So let the stories be told. Let the heroes flourish. Let us see virtue and valor prevail. Let us know all the things that lead to failure, disrepute and disfavor so a place is reserved for harmony and peace and a new meaning is brought to life.

 

By Lanny Morgnanesi

 

Acting like you’re famous and wishing you were: The Million Dollar Quartet

3 Sep
million-dollar-quartet2

Actor/musicians (from left) Brandyn Day as Jerry Lee Lewis, John Michael Presney as Carl Perkins, Ari McKay Wilford as Elvis Presley and Sky Seals as Johnny Cash

If you’ve been to a minor league baseball game, you know it’s tame fun with a hint of sadness. What’s sad is that many of the wildly ambitious and talented players will never hear the roar of a real crowd or get the glory that accompanies fame.

For me, the experience is similar to seeing a Broadway show at a regional theater. The one difference is that on good nights the actors at a regional theater do hear the roar, a sound satisfying beyond money. Still, after the curtain falls, you’re in a bar wearing street clothes and looking normal and someone asks what you do for a living and you’re afraid they’ll laugh if you say you are currently performing on stage as Elvis Presley.

At the Bucks County Playhouse this weekend in New Hope, Pennsylvania, I saw not only Elvis but actors portraying Johnny Cash, Jerry Lee Lewis and Carl Perkins. This 50s-era group of rock and roll royalty once came together by chance at a small recording studio called Sun Records. For a few brief hours on Dec. 4, 1956, they formed what came to be known as the Million Dollar Quartet.

Million-Dollar-Quartet-hits-high-note-at-Bucks-County-Playhouse

That was the show I saw, “Million Dollar Quartet.” It was based on the recordings the four made under the guidance of legendary producer Sam Phillips. When I walked into the theater my first impression was that the set, a recreation of Sun Records, looked really good. Knowing little about what I was to see and hear, I was even more impressed when a Playhouse employee announced that all music would be live and performed by the actors on stage. Nothing had been prerecorded.

As I waited for the show to start, I assumed the audience would be kind but not overly enthusiastic, mainly because it was a very old audience. More than a few people had walkers and canes and I wasn’t feeling too good myself. When the music started playing – there are 22 numbers in the show – I was relieved that the reaction was, if not effusive, at least respectable.  The performances, however, were so good that younger people might have been up and hollering. Even so, I was confident the people who created the show were experts at pacing and that we weren’t supposed to really let go until the end. This turned out to be true.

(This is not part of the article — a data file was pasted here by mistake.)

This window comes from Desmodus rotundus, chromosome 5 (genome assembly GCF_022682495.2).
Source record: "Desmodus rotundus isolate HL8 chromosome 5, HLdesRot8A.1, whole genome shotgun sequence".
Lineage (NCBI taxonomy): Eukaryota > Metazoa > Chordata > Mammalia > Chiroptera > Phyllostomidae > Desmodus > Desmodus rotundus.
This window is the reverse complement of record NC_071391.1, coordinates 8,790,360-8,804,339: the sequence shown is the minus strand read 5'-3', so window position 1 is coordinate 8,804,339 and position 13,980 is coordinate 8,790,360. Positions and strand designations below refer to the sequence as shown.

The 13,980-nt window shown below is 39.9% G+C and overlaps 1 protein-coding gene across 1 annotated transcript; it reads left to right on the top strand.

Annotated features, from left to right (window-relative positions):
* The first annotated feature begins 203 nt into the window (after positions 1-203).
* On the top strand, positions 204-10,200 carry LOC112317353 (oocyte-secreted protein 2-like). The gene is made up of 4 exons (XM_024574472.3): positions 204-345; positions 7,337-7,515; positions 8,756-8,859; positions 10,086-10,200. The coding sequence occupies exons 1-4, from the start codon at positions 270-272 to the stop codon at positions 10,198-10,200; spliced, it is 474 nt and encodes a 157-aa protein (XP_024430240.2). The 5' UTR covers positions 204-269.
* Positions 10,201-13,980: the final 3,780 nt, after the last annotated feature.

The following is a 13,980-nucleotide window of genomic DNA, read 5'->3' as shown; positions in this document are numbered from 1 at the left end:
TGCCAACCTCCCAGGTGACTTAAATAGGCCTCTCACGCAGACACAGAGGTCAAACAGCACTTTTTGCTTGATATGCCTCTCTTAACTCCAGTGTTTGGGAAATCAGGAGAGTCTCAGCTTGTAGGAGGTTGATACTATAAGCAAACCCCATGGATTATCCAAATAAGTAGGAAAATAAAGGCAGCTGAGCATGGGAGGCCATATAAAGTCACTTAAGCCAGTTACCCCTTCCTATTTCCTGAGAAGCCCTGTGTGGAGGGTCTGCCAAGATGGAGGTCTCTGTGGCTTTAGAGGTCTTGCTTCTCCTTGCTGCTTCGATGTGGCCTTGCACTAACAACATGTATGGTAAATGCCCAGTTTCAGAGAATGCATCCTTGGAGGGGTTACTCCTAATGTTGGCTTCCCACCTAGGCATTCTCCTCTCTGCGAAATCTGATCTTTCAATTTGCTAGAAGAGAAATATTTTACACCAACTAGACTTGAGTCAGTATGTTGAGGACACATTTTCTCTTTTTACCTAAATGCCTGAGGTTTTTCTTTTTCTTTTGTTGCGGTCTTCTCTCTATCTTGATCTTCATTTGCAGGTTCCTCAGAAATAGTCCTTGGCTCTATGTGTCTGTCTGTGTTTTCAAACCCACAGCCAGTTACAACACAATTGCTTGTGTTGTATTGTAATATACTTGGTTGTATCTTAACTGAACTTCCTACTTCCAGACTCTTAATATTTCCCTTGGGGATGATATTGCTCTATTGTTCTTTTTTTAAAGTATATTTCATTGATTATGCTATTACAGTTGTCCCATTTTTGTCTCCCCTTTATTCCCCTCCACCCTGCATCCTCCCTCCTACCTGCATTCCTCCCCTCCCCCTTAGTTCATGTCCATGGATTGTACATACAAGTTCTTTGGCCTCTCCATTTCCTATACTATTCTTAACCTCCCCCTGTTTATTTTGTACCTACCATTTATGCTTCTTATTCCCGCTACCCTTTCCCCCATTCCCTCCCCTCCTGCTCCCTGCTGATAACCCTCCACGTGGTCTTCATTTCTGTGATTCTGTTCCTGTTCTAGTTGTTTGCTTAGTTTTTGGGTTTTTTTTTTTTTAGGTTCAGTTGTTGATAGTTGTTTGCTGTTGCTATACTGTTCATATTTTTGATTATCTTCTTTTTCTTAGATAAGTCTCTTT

A few points in general about the show, which continues thru September 29: Johnny Cash didn’t look much like Johnny Cash and Jerry Lee Lewis came off too much like Harpo Marx, but as a regional show is was worth the ticket price. As one of those so-called jukebox musicals, songs dominated over plot. A minimal story line involved Sam Phillips’ struggle over whether to sell out to RCA; Johnny Cash’s worry about telling Sam he was leaving Sun for Columbia Records; and Carl Perkins’ anger at Elvis for recording his song, “Blue Suede Shoes.”

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From left, the real Jerry Lee Lewis, Carl Perkins, Elvis Presley and Johnny Cash

In the end, everyone came together in mutual respect, understanding and friendship. This fresh harmony allowed the actors to finish in concert style with three strong numbers. Right before the concert, there was a touching bit that probably doesn’t sound touching if written about. Sam Phillips, the record producer, asks the four boys to pose for what he says will be an historic photo. They pose, Sam shoots, and the actual photo the real Sam Phillips took on Dec. 4, 1956 comes down from the ceiling. Everyone claps. Some tear up.

The concert consisted of  “Hound Dog” by Elvis, “Ghost Riders In the Sky” by Cash and “See You Later Alligator” by Perkins. These numbers were clearly full-tilt/high energy and the crowd, some with walker assists, finally got on its feet and went nuts. After “Alligator,” the boys proudly marched off stage and Sam Phillips urged us to demand an encore, which we already were doing.

The boys came back. They ripped it up and shook the house with Jerry Lee Lewis doing “Whole Lotta Shakin.” Sam Phillips, who so far had only dialogue and narration, coolly pulled out a harmonic and gave an incredible mouth organ solo.

It all ends, and we cheer loudly. This was the best part because you could see the actor/musicians break character, glance at each other in unexpected ways and silently say with expressions of delight and satisfaction, “Seems like we did pretty good tonight.”

The loving reception gave them hope that even if they are in the minors now, one day soon they could be called up.

By Lanny Morgnanesi

Something I recently learned

4 Jan

Rockefeller-finger

Former New York Governor Nelson Rockefeller, a presidential candidate and the grandson of one of the most successful capitalists in history, once commissioned Mexican artist Diego Rivera, a Marxist, to paint a fresco in the lobby of the RCA building in Manhattan. In that fresco Diego included a portrait of Lenin.

Rockefeller’s father, thoroughly embarrassed, had the artwork removed. With the money left over from the commission, Diego moved to other locations and painted the fresco over and over until his money ran out.

Artists Frida Kahlo and Diego Rivera

Artists Frida Kahlo and Diego Rivera